The simulation field of road traffic is quite large and there are many simulators at the macroscopic level: simulators based on macroscopic models that use the theory of fluid dynamics. In addition, during this era of new technologies that makes the system complex has been implemented, such as ATT (Advanced Transport Telematics), radio guidance, etc.. There are also plans for the creation and development of smart cars [E. Bretz 1999]. In this order of ideas, the simulation of the traffic and transport plays a crucial role, since the implemented control centres need information to divert traffic or to evaluate different strategies to avoid congestion. These are the new challenges that have given rise to the macroscopic traffic simulators.
After establishing RDPH model, we developed a procedure executable by MATLAB software, which simulates the dynamic evolution of the model is the optimization procedure the waiting time of vehicles in the way of the realization of the crossroads RDPH simulator. The results of the simulator are used to construct an optimization algorithm based on genetic algorithms.
Figure 6. Development of a simulator Having in entries, the duration of 4 light
sequences (FV1, FV2, FR1, FR2), the flows of inputs to the ways, the maximum crossroads output speed, the simulator describes the dynamic evolution of the RDPH model by calculating continuous markings m1 and m2, instant corresponding to the number of vehicles on every way as well as the flows out ds1 and ds2. These data are injected into the optimization algorithm that give an objective function judiciously chosen, will determine the best plan of switching lights (durations of different sequences) that guarantee smooth traffic, avoiding roadway overfilling
sections near the intersection.

Assumptions and simulation equations
The inlet flow rates are measured by suitable sensors installed at the entrance of the roads such as the electromagnetic loops.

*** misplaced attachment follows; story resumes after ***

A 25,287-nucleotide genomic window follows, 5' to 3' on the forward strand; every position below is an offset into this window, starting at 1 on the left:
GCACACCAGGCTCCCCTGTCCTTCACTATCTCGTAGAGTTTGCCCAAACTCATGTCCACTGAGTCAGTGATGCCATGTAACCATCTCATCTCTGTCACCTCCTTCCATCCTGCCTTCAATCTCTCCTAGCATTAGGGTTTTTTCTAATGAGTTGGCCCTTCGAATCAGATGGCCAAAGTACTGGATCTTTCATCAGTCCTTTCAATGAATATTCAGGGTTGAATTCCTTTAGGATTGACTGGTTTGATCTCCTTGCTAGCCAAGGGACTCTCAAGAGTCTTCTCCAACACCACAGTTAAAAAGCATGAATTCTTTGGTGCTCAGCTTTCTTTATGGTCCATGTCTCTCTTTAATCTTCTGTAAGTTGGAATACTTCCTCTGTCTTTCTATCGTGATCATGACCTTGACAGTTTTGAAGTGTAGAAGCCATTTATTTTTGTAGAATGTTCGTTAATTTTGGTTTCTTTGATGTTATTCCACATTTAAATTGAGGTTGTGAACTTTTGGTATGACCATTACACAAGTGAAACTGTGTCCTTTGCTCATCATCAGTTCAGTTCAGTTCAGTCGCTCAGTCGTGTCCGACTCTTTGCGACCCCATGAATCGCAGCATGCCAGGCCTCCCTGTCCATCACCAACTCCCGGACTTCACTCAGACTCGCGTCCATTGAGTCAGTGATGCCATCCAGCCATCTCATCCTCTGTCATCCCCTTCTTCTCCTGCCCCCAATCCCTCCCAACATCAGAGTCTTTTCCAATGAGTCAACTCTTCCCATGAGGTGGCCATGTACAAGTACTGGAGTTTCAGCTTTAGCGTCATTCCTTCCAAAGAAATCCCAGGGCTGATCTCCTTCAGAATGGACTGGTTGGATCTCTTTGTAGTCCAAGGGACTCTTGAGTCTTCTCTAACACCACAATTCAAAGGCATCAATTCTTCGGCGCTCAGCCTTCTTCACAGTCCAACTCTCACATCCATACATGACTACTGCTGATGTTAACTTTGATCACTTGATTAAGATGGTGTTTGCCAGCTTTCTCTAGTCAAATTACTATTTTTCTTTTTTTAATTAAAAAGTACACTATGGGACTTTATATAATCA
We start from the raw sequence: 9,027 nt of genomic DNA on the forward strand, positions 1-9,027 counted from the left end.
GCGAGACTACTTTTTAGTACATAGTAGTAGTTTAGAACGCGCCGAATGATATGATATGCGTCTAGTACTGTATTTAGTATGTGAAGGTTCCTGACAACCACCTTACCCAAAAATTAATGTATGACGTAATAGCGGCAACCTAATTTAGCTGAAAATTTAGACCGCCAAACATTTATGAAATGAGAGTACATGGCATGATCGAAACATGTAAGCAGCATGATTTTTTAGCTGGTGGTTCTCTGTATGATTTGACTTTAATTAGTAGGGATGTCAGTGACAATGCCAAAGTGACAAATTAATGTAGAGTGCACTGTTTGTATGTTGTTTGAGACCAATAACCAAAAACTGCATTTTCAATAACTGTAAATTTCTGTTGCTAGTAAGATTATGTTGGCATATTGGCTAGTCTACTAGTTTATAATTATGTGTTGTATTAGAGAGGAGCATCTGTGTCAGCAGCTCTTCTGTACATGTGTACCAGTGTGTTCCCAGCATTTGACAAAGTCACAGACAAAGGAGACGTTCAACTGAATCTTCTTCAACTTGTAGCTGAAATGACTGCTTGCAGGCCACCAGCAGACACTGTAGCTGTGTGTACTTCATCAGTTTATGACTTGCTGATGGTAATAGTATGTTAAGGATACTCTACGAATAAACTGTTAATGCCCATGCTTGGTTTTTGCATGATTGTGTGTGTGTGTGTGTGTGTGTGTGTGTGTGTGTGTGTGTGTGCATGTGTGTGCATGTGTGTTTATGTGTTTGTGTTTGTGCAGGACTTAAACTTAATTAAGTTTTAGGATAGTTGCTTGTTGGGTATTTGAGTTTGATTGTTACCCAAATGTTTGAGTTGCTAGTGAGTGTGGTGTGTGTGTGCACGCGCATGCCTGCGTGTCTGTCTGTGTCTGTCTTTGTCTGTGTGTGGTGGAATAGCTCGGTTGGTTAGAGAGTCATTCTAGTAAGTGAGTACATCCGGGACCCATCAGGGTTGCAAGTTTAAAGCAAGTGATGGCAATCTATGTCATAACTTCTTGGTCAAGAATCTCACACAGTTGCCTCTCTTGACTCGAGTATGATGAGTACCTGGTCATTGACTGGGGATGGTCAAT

It is assumed that the duration of the green light never exceeds 40s and the duration of the red light never exceeds 50s.
When m10 and m20 are the initial values of continuous markings m1 and m2 (corresponding to the number of vehicles on the way 1 and 2 at time t
= 0) at the beginning of the simulation.

The equation of marking for the red light on the way 1:
mr1 = de1 * trouge + m10 (4) mr1: the number of vehicles in one lane when the red light is on.
de1: the input flow.
trouge: the duration of the red light. m10: the initial marking.

The outflow equation for the green light on the path 1:
ds1 = Vfree / S (5)
With Vfree, the maximum output rate of the assumed path is equal to 20km / h or 5.55m / s and S intervehicle spacing. So, ds variations depend only on the intervehicle space, i.e the sizes and types of vehicles that occupy the road.

Marking the equation when the green light is turned on in the lane 1
mv1 = (ds1de1). * tvert (6) ds1: the output rate.
de1: the input flow.
tvert: the duration of the green light.

The equation of the total cycle time is: C=tvert+trouge+ts (7)
trouge: the duration of the red light.
ts: time synchronization between the green and red lights. For safety reasons at the end of each phase, all the lights of the intersection remain red for some time (ts).




Optimization with genetic algorithm
9.2. Construction of genetic algorithms:
The optimization is a central topic in operations research. A big number of problems of the decision taking help may be described in the form of optimization problems. The problems of identification, supervised neural networks or the search for the shortest path are, for example, optimization problems.
9.1. Metaheuristic
They make a family of optimization algorithms to solve approximately difficult optimization problems, for which there is no known effective conventional method. They are generally used as generic methods that can handle a wide range of different problems, without requiring major changes in the algorithm used.
Metaheuristics are often classified according to two sets: